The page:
Hungarians across borders - summary


Hungarians across borders - summary

Republikon Intézet

Republikon Institute held a conference titled Hungarians at home and abroad” 

The introduction was given by historian Bárdi Nándor, who presented the demography of Hungarians living outside of Hungary in the neighbouring countries. He discussed issues of migration, ageing, assimilation, ruralisation, and the loss of the middle class. Another focal point of the presentation was the effect of dual citizenship on the identity and opportunities of minority Hungarians. Bárdi Nándor highlighted that the financial support of Hungarians in the neighbouring countries from the Hungarian state budget has been increasing since 2010. This support targets economic and sports objectives, rather than cultural and educational ones, as before 2010. 

Debate: “One nation, several countries – the directions of national politics” between  Semjén Zsolt, Deputy Prime Minister and Minister with portfolio for National Politics, Church Politics and Church Diplomacy and Hiller István, former Minister for Education and Culture (2006-2010) 

According to Semjén Zsolt, the state with national politics aims to ensure the survival of the Hungarian nation. He compared the nation to a three-legged chair, whose legs are comprised of Hungary, the Carpathian basin, and all other places inhabited by Hungarians. In his opinion, people should be provided opportunities and inspiration to keep their Hungarian identity, rather than being forced to do so. Semjén Zsolt believes that granting Hungarian citizenship to the minority Hungarians in the neighbouring countries was an act of historical justice because they suffered a "spiritual Trianon" in the past by not being allowed to have citizenship. He thinks everyone should have as many citizenships as nations that they identify with. He thinks that funding to Hungarian communities abroad is used well. 

Hiller István believes that it is something of a miracle that the Hungarian nation exists, from a historical perspective. He does not believe that the nation is comprised of only those who speak or think in Hungarian, as there are historical examples of for instance German-speaking people who nonetheless identify as Hungarians. Currently, there are more Hungarians living in Germany than in Serbia, which is why he believes “Hungarians outside of Hungary” as a term should be used for these people too, not only those who live in the areas taken away from Hungary at the Peace of Trianon after World War I. Hiller István thinks that the atmosphere in the country is a factor influencing many people’s decision to emigrate. Besides economic indices, the happiness index and freedom of critical debate may also factor into this choice. EU membership in his opinion did not negatively affect nation-building, and he does not think that it is a good idea to weaken ties with the EU for this reason.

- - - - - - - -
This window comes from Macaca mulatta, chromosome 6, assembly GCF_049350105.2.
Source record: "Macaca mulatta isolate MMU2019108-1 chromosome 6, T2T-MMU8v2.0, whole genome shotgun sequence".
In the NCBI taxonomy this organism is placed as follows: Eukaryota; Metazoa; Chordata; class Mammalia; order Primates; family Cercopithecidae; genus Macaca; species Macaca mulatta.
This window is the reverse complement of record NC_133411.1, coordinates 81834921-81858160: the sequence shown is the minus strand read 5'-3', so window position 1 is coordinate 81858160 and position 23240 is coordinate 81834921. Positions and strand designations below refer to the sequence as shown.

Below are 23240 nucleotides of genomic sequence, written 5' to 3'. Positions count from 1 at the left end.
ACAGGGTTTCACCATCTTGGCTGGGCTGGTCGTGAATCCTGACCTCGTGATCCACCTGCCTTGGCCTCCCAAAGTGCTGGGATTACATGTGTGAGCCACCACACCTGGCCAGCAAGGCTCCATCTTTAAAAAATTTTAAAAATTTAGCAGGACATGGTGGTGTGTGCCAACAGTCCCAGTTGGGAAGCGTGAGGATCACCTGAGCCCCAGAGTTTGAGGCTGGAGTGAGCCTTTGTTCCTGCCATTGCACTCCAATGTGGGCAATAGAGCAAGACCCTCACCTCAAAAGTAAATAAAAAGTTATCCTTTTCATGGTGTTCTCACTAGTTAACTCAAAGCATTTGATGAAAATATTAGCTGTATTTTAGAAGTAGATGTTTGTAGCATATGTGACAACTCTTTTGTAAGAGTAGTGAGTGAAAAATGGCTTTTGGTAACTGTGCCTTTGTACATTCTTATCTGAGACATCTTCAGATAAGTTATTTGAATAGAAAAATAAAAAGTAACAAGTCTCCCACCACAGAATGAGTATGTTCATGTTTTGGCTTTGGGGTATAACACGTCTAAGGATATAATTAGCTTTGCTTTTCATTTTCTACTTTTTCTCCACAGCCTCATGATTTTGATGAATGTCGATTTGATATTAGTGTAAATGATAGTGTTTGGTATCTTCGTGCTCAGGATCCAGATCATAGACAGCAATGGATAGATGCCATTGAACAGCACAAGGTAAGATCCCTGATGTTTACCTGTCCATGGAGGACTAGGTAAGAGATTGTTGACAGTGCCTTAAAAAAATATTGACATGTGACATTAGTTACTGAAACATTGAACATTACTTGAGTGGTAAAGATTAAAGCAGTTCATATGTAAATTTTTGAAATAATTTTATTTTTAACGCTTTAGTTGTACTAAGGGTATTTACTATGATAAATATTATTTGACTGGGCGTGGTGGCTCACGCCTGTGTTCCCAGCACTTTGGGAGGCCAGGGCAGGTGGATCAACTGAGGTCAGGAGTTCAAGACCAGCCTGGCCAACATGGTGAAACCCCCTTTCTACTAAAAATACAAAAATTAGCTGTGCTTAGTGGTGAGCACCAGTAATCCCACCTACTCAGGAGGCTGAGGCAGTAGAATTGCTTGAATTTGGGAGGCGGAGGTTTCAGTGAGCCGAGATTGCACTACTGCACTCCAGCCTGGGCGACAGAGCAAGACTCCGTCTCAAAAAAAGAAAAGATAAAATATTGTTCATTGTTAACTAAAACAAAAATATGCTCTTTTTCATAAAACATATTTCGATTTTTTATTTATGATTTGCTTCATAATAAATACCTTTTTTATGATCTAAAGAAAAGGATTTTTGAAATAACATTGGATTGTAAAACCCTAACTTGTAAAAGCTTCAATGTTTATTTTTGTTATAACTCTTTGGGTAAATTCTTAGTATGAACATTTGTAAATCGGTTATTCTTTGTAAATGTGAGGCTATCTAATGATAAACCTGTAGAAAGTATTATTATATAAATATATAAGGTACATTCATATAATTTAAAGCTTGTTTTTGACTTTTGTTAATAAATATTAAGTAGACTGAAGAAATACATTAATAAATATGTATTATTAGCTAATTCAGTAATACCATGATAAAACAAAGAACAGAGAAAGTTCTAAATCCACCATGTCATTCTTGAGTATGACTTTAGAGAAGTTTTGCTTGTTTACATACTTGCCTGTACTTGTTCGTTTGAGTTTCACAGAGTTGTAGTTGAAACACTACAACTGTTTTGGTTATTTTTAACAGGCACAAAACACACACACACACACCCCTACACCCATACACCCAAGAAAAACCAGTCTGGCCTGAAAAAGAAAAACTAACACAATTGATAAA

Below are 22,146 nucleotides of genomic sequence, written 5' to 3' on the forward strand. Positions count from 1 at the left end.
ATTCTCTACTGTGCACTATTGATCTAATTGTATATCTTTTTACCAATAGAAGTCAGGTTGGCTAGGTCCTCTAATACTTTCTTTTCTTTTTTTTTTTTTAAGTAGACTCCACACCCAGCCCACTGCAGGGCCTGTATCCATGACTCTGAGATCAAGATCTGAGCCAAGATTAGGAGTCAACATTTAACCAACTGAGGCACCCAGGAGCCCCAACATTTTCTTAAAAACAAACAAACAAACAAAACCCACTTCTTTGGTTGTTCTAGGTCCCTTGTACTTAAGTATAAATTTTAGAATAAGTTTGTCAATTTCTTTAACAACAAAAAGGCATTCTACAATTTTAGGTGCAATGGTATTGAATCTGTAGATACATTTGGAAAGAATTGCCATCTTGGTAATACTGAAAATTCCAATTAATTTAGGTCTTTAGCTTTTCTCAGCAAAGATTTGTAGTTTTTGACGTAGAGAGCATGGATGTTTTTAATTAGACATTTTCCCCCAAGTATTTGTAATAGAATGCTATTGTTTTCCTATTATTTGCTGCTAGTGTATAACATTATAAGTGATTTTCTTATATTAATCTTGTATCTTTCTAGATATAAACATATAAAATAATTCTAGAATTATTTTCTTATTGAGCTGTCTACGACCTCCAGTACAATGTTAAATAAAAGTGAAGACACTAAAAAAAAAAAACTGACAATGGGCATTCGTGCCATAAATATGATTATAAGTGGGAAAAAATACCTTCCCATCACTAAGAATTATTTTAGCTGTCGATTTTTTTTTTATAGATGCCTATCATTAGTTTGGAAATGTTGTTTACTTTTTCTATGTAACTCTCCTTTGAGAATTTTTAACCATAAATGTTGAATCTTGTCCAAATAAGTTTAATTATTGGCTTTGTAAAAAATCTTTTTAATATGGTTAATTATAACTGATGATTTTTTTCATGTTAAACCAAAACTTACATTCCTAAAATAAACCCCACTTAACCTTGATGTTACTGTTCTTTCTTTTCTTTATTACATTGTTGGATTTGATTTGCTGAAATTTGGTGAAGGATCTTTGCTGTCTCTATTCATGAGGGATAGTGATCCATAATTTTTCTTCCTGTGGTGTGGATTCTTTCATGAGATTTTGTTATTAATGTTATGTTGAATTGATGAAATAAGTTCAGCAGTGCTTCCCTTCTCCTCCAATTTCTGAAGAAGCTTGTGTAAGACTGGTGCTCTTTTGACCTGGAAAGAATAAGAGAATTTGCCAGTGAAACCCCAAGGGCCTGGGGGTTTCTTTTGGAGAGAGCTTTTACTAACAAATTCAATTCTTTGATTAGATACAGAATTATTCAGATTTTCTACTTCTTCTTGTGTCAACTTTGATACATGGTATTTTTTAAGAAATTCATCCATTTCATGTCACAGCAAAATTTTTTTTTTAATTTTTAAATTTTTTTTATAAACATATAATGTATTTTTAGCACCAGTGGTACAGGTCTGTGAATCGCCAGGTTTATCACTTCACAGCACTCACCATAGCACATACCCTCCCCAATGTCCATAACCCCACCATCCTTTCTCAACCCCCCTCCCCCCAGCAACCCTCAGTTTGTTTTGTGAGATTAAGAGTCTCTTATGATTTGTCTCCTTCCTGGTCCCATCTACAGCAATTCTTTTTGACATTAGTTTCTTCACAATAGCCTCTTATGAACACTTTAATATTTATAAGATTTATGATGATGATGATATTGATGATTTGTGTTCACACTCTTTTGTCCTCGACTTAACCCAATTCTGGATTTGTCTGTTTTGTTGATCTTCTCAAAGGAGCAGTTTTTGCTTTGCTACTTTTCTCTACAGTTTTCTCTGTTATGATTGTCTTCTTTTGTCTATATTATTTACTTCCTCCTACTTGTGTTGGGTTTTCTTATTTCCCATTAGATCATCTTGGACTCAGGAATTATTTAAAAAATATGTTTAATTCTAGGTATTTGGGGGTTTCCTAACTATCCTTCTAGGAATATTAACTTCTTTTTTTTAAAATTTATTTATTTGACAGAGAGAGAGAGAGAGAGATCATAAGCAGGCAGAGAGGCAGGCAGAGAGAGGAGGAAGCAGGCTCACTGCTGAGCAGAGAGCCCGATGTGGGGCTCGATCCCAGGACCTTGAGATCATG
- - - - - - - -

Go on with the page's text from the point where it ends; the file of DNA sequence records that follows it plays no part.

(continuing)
In the panel discussion entitled "Crossing the border - where is the best place to be Hungarian?", Hungarian public figures from across the border presented their views on the situation of Hungarian communities abroad.

According to Szerbhorváth György, a writer, critic and sociologist from Vojvodina, the situation of Hungarians living in Vojvodina is absurd. As a result of the established one-party system, only a narrow elite class/oligarchs receive support. Contrary to Semjén Zsolt's claims, he believes that Hungarian subsidies are not spent the right way, corruption is rampant and there are hardly any contacts between Serbs and Hungarians. These factors lead to emigration. Szerbhorváth says there were also problems with the policies of previous governments, the whole system is flawed, and Vojvodina leaders are falling over the edge, with plans such as the creation of theatres or universities for which there is not enough demand.